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Where do you find the info about Chroma Subsampling for any particular set? Some online stores offer very little in the way of specs.
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K6OZY, Elmer

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I'm glad it helped.  I liked the TV so much, I picked up a second 55" version to replace my main screen.  So now I have a 4K UN55JU7500 on the left and the UN48JU7500 on the right.

First thing you must do is change the input name to PC.  To do this, hit source on the remote, highlight the input you are using on your PC, hit the down arrow.  Pick “Edit Device Type” and then set it to PC.  This is crucial as it enables PC mode.

Next go into the normal Menu and enable the following:


System -> Eco Solution , Set everything to Off


Picture: 

Picture mode: standard

Backlight 20

Contrast 100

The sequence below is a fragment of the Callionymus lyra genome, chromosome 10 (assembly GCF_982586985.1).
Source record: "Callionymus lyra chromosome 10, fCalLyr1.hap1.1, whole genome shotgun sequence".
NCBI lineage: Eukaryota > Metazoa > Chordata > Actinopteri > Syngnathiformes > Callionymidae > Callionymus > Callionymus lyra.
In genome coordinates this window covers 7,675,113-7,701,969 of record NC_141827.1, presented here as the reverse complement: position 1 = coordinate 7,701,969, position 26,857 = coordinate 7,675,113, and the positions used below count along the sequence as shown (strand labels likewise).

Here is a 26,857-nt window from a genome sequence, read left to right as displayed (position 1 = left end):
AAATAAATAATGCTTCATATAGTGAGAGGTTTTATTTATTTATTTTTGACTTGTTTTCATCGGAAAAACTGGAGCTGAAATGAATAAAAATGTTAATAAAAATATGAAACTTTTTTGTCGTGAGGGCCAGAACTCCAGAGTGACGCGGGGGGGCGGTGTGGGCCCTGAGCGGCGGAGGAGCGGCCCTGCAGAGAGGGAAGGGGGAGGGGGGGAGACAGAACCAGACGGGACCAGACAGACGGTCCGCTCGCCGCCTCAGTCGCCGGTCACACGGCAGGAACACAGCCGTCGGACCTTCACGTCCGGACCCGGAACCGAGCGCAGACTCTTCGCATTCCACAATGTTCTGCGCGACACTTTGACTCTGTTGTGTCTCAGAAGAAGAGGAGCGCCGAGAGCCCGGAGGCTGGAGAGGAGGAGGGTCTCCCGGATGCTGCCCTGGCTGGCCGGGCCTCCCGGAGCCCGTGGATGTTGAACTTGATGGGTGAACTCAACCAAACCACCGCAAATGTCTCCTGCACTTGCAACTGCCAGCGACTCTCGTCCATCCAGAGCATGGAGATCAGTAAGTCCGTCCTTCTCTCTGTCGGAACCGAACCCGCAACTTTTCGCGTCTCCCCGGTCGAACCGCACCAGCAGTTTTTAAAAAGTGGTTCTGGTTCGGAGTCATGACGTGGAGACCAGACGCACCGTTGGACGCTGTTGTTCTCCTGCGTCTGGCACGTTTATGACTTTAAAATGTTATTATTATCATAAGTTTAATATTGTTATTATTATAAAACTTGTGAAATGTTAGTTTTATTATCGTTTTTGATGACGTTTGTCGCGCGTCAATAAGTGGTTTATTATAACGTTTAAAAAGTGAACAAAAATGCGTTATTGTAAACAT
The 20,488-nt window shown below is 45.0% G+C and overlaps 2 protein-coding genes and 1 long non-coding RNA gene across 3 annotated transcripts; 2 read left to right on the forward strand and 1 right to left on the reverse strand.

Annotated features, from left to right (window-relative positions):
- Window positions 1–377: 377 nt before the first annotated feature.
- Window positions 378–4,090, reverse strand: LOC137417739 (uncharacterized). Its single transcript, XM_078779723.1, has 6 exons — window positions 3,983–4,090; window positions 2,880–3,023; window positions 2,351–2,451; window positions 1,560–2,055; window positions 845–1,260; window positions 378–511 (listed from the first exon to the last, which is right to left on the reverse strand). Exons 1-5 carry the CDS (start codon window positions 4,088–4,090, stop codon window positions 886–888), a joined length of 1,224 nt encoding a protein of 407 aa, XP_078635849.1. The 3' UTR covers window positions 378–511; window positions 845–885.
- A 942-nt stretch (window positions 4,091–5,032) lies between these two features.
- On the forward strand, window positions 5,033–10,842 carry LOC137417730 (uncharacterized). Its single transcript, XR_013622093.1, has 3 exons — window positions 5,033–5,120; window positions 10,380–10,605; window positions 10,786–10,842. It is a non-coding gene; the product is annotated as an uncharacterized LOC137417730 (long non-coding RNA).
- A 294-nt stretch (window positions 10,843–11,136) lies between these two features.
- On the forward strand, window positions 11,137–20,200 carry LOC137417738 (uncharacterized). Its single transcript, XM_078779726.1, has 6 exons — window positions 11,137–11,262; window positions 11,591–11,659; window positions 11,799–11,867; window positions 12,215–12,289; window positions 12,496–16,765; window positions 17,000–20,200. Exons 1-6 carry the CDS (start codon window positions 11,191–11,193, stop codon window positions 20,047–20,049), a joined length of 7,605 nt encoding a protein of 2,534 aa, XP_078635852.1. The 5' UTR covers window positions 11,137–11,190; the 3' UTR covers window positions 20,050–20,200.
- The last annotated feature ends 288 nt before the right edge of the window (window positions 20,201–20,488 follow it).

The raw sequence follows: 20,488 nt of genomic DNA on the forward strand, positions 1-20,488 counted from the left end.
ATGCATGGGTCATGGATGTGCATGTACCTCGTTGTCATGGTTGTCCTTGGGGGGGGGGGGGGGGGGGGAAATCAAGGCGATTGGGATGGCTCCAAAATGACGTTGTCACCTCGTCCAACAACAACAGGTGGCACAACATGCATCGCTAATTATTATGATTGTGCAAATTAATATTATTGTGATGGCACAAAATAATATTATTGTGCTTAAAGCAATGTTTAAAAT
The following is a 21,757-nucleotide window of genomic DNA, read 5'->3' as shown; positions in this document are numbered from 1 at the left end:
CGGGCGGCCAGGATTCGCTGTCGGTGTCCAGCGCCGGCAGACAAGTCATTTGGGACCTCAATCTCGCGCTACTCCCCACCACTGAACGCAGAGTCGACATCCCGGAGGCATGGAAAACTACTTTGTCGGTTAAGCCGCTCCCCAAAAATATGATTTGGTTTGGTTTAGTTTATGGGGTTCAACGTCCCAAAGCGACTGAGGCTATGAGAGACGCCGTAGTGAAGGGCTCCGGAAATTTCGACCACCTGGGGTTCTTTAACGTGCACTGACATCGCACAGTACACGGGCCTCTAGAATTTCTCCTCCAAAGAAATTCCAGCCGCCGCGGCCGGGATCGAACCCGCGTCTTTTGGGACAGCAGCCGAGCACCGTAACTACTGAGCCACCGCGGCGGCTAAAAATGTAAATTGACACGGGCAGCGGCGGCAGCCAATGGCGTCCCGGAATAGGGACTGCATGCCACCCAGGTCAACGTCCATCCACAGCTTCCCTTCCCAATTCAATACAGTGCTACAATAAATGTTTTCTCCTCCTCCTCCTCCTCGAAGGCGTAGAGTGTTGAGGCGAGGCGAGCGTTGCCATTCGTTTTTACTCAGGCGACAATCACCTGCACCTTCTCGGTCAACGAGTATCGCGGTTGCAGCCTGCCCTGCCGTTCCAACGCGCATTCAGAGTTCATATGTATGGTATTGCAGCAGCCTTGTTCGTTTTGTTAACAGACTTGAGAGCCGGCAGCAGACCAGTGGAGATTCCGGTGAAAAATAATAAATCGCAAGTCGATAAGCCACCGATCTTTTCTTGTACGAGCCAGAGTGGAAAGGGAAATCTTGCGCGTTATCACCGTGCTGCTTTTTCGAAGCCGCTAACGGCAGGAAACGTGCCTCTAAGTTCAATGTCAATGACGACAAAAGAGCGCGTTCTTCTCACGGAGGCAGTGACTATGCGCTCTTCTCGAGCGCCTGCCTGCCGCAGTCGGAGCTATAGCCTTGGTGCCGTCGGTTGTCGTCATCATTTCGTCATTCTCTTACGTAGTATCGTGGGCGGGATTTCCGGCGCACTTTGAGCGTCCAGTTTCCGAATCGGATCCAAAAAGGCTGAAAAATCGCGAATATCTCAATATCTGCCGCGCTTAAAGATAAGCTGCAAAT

Brightness 50

Sharpness 50


Picture Size: 16:9


Picture Options: 

Color Tone: Warm1

HDMI Black Level: Auto

HDMI UHD Color: On (select the input being used as a PC)


As long as you are using an HDMI 2.0 connection, hooked up to an nvidia GTX 700 series or newer, you can pick 3840x2160 @ 60Hz.


Enjoy!  I love them.

(Edited)
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K6OZY, Elmer

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Robert, I google a ton knowing its a requirement, but I really love AVS Forum and this site:

http://www.rtings.com/tv/reviews/by-usage/pc-monitor/best


UHD ( Chroma Subsampling 4:4:4) is listed as a column on this page.
(Edited)
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EA4GLI - 8P9EH - Salvador

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Great site. This is very valuable information. Thank you Chris.
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Bob G W1GLV

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Al, if you right click on the screen you will get a choice for screen resolution. See what that gives you.
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Al

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Bob, I already tried that, but the MAX resolution that is displayed is 1920 x 1080 I need to get the system to recognize